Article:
Nationalism vs. Sectionalism Timeline


  • Study events leading to the Civil War
  • Decipher the significance of events from 1810 to 1860 as either uniting the country or dividing the country
  • Analyze the contributions of specific events to the eventual outbreak of the Civil War


  • Packet of resources
  • Handout with chart for events
  • Blank paper for timeline and questions
  • Red and blue writing materials (pens, markers, colored pencils, etc)

Part One:

  • Go through all of the provided materials to fill in your chart
  • For each event addressed, you will have to answer-
  • What is a brief summary of what happened?
  • What was the date (year) this event occurred?
  • Is the event an example of nationalism or sectionalism?
  • Why?

Part Two:

  • Put all of the events listed on your chart on a timeline
  • When you are putting your events on your timeline, you need to put all of the events that are examples of nationalism in BLUE and all the events that are examples of sectionalism in RED
  • Your timeline should start at 1810 and end at 1860
  • You need to pick 1 example of sectionalism and 1 example of nationalism to illustrate on your timeline

Part Three:

  • Answer the questions provided to you on separate paper
  • Make sure you follow the requirements for each question
  • Most questions will force you to THINK and make your best GUESS based on what you have looked at.

Nationalism vs. Sectionalism: Student Handout

Fill in the chart below as you go through each of the provided resources. Make your BEST guesses based off of what you learn- I will NOT tell you if you are right are not because the purpose of this assignment is you for you make assumptions based on what you see. If you are provided a primary resource- make sure you use it to make your determination- it’s there for a reason. Good luck!

Examples of Nationalism

Event / Year / Brief Summary (10 words or less)

Examples of Sectionalism

Event / Year / Brief Summary (10 words or less)

Examples of Nationalims (con’t)

Examples of Sectionalism (con’t)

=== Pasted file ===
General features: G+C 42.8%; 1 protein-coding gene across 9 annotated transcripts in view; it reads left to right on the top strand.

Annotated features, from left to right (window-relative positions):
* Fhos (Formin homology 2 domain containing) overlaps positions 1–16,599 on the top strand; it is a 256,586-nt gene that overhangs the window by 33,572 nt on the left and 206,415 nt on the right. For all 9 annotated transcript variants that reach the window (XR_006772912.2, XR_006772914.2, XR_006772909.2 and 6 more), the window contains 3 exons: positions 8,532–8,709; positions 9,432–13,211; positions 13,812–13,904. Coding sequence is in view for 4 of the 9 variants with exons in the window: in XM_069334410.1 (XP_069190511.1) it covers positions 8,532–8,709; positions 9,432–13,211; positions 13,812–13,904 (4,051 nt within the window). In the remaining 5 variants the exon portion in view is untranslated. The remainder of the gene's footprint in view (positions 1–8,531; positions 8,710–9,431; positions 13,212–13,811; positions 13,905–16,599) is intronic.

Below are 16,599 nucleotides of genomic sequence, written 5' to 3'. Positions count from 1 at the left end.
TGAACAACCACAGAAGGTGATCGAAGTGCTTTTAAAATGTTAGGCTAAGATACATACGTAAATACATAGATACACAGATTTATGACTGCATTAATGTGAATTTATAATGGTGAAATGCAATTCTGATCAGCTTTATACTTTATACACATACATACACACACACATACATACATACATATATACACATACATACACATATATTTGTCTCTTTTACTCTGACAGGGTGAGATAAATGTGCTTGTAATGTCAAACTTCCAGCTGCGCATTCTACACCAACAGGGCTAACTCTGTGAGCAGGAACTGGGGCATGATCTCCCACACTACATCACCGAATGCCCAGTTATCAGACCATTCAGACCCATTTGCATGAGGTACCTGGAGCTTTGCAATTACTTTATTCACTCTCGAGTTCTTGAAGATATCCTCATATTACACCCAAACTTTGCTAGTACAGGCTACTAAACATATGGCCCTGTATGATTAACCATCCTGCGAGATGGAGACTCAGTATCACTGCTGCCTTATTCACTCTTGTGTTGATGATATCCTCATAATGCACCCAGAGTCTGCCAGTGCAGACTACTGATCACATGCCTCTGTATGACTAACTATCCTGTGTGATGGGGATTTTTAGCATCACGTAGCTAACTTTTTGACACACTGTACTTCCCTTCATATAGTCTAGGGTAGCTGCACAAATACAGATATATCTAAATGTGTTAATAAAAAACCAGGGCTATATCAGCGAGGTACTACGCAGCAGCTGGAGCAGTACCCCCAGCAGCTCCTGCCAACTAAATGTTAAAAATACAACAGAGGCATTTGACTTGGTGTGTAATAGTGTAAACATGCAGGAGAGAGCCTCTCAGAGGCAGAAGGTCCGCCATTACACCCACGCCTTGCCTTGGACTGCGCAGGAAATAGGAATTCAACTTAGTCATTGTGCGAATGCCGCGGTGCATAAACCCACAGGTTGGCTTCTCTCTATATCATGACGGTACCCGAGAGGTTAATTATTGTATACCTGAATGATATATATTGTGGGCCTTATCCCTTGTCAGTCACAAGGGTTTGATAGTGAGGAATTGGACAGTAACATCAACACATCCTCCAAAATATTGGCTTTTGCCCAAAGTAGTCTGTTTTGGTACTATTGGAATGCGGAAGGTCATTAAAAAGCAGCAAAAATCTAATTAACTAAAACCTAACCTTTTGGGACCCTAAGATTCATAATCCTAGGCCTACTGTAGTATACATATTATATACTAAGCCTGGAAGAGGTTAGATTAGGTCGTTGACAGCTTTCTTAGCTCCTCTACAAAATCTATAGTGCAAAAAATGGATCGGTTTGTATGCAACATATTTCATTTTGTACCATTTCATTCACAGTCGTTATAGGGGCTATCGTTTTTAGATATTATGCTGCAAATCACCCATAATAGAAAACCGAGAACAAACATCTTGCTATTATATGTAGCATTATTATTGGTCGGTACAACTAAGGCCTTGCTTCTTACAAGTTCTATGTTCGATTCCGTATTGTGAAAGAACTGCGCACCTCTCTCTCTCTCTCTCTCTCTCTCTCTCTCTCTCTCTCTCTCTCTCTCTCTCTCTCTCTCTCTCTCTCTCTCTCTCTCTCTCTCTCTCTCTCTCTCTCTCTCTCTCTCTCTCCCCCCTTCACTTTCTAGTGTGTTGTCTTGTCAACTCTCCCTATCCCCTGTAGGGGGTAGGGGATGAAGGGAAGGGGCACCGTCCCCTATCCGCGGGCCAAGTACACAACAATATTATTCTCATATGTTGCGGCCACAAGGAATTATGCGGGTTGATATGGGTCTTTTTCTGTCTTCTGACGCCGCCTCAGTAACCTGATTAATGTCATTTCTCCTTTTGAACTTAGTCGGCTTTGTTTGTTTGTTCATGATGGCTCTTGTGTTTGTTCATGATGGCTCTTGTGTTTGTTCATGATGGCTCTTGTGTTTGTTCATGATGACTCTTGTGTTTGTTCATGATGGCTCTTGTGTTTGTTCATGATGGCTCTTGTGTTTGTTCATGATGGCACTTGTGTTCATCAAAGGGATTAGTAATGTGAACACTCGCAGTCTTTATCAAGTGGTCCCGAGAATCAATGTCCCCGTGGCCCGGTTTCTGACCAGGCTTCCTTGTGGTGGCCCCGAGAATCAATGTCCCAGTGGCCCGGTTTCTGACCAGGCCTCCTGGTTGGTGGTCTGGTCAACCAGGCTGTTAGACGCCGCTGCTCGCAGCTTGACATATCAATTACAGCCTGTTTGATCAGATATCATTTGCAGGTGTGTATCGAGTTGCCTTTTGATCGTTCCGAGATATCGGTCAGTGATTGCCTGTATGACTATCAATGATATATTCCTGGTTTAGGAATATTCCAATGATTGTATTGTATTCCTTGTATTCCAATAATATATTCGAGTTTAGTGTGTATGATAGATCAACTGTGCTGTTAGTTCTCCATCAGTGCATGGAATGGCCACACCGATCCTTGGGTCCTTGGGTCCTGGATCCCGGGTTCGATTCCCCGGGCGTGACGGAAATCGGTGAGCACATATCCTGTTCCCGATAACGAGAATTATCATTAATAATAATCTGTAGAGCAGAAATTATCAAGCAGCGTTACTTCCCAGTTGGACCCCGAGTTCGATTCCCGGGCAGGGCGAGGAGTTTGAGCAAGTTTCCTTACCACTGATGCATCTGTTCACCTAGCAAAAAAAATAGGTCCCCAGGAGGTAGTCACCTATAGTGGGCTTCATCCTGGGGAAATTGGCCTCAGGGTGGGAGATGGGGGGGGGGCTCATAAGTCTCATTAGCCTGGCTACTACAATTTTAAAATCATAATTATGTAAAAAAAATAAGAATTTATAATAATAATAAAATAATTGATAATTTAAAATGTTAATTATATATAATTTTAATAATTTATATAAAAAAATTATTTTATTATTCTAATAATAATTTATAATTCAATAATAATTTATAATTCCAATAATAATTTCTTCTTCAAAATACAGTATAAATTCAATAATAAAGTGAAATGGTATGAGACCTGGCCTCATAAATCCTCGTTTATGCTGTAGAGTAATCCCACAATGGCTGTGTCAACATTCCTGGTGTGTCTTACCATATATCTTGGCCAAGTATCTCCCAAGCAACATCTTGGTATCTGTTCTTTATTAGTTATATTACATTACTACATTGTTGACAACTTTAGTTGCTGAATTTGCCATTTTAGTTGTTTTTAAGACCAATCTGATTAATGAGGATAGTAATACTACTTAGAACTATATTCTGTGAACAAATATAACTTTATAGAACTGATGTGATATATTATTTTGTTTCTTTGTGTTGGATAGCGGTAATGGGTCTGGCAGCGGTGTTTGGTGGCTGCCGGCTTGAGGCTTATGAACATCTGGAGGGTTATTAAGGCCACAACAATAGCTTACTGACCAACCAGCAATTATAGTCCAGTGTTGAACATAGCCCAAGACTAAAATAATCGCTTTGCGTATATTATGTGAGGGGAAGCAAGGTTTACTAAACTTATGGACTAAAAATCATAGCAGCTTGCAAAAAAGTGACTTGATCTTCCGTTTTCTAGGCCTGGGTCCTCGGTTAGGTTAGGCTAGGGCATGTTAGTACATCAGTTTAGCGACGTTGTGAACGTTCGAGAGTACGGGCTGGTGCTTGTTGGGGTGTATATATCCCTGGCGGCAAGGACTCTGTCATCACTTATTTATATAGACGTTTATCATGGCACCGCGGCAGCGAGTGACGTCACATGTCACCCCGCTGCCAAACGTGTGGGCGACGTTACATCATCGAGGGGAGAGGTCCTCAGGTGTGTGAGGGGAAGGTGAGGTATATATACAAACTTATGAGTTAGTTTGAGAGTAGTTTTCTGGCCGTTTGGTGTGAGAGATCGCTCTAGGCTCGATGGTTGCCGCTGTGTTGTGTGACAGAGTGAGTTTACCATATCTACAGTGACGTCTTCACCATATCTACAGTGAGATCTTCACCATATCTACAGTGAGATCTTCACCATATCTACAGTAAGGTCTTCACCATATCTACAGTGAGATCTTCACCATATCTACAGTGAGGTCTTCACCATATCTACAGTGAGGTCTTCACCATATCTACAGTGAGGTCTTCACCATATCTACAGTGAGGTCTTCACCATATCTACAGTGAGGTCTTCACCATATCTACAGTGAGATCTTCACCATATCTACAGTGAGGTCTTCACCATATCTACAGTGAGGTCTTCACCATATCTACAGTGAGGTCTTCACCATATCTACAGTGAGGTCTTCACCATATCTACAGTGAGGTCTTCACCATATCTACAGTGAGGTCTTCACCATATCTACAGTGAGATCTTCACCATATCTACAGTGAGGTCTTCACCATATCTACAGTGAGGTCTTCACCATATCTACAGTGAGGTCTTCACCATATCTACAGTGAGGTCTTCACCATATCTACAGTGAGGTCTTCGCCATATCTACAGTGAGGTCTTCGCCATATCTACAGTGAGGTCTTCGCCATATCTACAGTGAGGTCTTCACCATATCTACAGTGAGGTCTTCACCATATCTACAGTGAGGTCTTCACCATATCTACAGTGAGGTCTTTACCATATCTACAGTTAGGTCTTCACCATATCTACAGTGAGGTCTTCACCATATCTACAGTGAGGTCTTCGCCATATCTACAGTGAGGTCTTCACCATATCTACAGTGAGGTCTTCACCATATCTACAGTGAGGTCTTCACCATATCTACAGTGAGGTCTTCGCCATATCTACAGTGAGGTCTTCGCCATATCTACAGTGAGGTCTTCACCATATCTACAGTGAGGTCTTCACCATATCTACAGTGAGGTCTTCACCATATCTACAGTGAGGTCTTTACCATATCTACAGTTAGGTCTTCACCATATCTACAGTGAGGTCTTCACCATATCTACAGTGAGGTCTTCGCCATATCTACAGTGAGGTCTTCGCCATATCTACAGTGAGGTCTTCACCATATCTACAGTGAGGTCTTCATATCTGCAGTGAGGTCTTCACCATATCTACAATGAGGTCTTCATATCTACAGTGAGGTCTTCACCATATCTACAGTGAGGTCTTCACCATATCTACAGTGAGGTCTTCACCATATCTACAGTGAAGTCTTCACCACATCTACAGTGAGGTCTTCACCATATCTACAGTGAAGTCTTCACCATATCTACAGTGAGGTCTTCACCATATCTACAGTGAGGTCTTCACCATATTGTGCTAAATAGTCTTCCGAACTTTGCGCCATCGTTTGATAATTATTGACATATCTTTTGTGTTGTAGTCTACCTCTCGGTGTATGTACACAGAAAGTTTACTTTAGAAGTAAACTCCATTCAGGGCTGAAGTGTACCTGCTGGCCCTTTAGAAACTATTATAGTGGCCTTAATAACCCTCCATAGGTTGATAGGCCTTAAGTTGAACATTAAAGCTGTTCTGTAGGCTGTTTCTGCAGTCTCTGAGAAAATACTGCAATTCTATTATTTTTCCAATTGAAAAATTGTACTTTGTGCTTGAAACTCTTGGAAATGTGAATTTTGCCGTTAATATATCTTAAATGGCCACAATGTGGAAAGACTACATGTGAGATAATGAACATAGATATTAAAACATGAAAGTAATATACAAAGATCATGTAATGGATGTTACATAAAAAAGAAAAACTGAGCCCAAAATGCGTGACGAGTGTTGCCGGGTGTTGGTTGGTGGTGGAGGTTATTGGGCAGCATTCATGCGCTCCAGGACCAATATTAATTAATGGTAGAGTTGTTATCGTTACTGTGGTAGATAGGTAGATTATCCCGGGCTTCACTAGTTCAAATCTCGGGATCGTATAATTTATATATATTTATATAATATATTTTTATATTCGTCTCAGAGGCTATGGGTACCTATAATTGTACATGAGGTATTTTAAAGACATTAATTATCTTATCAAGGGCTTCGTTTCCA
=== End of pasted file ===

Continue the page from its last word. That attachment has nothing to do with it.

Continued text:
Nationalism vs. Sectionalism Reflecting Questions

Use the space provided to answer the questions. Make sure you answer in well-structured paragraphs with complete sentences. Most of these do not have specific right or wrong answers- they are based on your opinions. However- you will lose points if your opinions are not backed up by information you learned during your research. Good luck!

  1. What are 4 things you learned while completing this activity? (These can be about nationalism or sectionalism or about the events themselves) (at least 5 sentences)
  1. Looking at your timeline, by what do you think the Civil War was inevitable (meaning couldn’t be stopped)- why do you say that? (at least 4 sentences)
  1. What patterns can you notice about the events on your timeline? When did most nationalist events happen? What about the sectionalist events? (at least 4 sentences)
  1. If you could have lived through 4 of these events, what would they be and why? (at least 6 sentences)

Nationalism vs. Sectionalism: Honors Student Handout

Fill in the chart below as you go through each of the provided resources. Make your BEST guesses based off of what you learn- I will NOT tell you if you are right are not because the purpose of this assignment is you for you make assumptions based on what you see. If a primary resource is provided- make sure you use it/read it in its entirety and base your response on that.

Examples of Nationalism

Event / Year / Brief Description